The sun had set by the time I got this far. I was on deck, but I couldn't sleep. I have too much to say, too much to think about, and I'm not ready to go back to the cabin yet. In spite of the demand that there be no open fires or lights on the ship, there are lanterns, well confined and actually ringed with jugs of water, at the bow and rear of the ship. I'm at the back of the boat now, pressed close to one to catch the light. I can just make out the ship's wake in the black water below. It feels appropriate, like there are shadows all around me. I feel so far from home. And now, for the first time, I really feel alone. I am forced to admit that some of the things Gloria said to me this afternoon were right. I'm not as strong as I should be. I lack the willpower to be a proper lady. But I have will enough to see this through, to find out what is wrong with me, with or without her watching over my shoulder. She was wrong, too. I'm not a monster, and neither is her brother. I'll prove it to her, one of these days. There is a Halfling expression that all things can be set to right by wearing the hat of your enemy. (Halflings don't wear shoes, and thus can't walk a mile in them.) I don't believe it's true anymore. I understand Gloria better than I ever have before, and she understands me, but we haven't gained anything. We've only fallen apart.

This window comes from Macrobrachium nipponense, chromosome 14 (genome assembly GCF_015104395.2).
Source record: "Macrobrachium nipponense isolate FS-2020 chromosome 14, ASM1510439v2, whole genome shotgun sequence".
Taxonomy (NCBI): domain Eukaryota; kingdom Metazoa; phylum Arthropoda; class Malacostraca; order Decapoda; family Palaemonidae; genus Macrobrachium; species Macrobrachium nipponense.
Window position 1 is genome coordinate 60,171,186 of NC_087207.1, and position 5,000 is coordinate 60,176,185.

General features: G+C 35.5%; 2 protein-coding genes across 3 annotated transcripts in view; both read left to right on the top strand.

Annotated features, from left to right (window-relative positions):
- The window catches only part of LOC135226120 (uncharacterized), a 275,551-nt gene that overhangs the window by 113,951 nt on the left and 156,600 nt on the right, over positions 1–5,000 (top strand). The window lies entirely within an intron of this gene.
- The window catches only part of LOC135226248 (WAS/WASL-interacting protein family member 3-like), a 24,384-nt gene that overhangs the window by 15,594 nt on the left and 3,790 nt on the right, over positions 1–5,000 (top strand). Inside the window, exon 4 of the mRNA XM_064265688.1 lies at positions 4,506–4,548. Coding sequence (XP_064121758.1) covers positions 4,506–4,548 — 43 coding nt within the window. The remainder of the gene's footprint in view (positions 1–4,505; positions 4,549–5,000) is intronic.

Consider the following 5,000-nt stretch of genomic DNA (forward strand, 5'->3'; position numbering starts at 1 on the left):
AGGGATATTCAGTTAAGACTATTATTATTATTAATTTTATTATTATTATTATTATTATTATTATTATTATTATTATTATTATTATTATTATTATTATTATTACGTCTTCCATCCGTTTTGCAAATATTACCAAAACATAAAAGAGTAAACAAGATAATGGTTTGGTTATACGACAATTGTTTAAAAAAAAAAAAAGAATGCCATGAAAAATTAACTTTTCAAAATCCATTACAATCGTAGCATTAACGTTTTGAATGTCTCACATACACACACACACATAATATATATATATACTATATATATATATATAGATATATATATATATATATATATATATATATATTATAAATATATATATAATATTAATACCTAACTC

I managed to find Gloria on the docks. She was surprised to see me back so soon. At first, I didn't quite know what to say. I was angry, irrationally angry. I realize that, after the fact, but then, I was too focused on my rage, over everything she had done in the last week. I felt so, I don't know, powerless over my whole situation. I'm 16, but I've never had anything like freedom. I've always been watched over by someone, someone's always made my decisions for me. It wasn't even my idea to study there, it was the only alternative I had 'for my own safety.' And to top it all off, once I'm finally here on my own, Gloria picks up Mother and Grandmother's slack, telling me what to do and when. No one even told me what was REALLY going on, just treating me like a child! I told her exactly how I felt about her, and she acted surprised, hurt. She became angry that I didn't appreciate what she had done. I told her that I already had a big sister, that I wanted a friend. The boat arrived, and we boarded. The argument continued back to our cabin. It got worse, if anything once we were away from her friends. Then, we both said a few things we'll never get back. I'm not repeating them here. I had my book in my satchel, and my extra cloak, so I went out on deck, "to get some air."
It was out on deck that I unavoidably ran into Gloria's friends Corrina and Hilda. They asked me what was wrong, and I just cracked. I broke down crying in Corrina's stiff, surprised arms, and she reassured me awkwardly. Hilda punched me in the face. Not slapped, punched. I think it was a Dwarven thing. Dwarves have a very egalitarian society. They don't draw very many gender distinctions, and the women are just as physically capable as the men, in every capacity. Even the language only differentiates between the two in very formal situations. I think the consequence of it is that Hilda doesn't get much of a chance to be feminine. It must be strange for her to be in human society. Or maybe not. At least she doesn't have the expectation of being a 'good girl' weighing her down. And she had just punched me.